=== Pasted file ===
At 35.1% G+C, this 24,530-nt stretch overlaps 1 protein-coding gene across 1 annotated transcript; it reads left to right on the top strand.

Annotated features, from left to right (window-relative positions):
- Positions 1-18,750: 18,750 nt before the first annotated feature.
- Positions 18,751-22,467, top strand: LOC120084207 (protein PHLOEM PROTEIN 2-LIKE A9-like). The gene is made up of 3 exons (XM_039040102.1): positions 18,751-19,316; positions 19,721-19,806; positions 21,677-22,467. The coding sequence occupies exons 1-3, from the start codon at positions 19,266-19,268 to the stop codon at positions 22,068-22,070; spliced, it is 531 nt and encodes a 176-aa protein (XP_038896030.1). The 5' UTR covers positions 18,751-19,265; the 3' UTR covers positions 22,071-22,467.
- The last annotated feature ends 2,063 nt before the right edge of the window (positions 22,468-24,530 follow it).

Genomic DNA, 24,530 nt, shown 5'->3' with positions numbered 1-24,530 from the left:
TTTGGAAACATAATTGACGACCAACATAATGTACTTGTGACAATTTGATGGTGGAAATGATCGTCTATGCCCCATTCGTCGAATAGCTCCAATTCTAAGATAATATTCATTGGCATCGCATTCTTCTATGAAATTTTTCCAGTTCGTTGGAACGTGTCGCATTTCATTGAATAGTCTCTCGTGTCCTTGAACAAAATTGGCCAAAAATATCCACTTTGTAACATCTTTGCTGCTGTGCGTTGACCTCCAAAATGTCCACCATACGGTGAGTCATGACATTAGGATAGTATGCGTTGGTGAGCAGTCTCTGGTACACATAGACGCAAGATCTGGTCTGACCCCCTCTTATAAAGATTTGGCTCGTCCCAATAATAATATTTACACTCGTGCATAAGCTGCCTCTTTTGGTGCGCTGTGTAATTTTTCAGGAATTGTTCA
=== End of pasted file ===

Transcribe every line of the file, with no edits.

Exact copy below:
At 35.1% G+C, this 24,530-nt stretch overlaps 1 protein-coding gene across 1 annotated transcript; it reads left to right on the top strand.

Annotated features, from left to right (window-relative positions):
- Positions 1-18,750: 18,750 nt before the first annotated feature.
- Positions 18,751-22,467, top strand: LOC120084207 (protein PHLOEM PROTEIN 2-LIKE A9-like). The gene is made up of 3 exons (XM_039040102.1): positions 18,751-19,316; positions 19,721-19,806; positions 21,677-22,467. The coding sequence occupies exons 1-3, from the start codon at positions 19,266-19,268 to the stop codon at positions 22,068-22,070; spliced, it is 531 nt and encodes a 176-aa protein (XP_038896030.1). The 5' UTR covers positions 18,751-19,265; the 3' UTR covers positions 22,071-22,467.
- The last annotated feature ends 2,063 nt before the right edge of the window (positions 22,468-24,530 follow it).

Genomic DNA, 24,530 nt, shown 5'->3' with positions numbered 1-24,530 from the left:
TTTGGAAACATAATTGACGACCAACATAATGTACTTGTGACAATTTGATGGTGGAAATGATCGTCTATGCCCCATTCGTCGAATAGCTCCAATTCTAAGATAATATTCATTGGCATCGCATTCTTCTATGAAATTTTTCCAGTTCGTTGGAACGTGTCGCATTTCATTGAATAGTCTCTCGTGTCCTTGAACAAAATTGGCCAAAAATATCCACTTTGTAACATCTTTGCTGCTGTGCGTTGACCTCCAAAATGTCCACCATACGGTGAGTCATGACATTAGGATAGTATGCGTTGGTGAGCAGTCTCTGGTACACATAGACGCAAGATCTGGTCTGACCCCCTCTTATAAAGATTTGGCTCGTCCCAATAATAATATTTACACTCGTGCATAAGCTGCCTCTTTTGGTGCGCTGTGTAATTTTTCAGGAATTGTTCA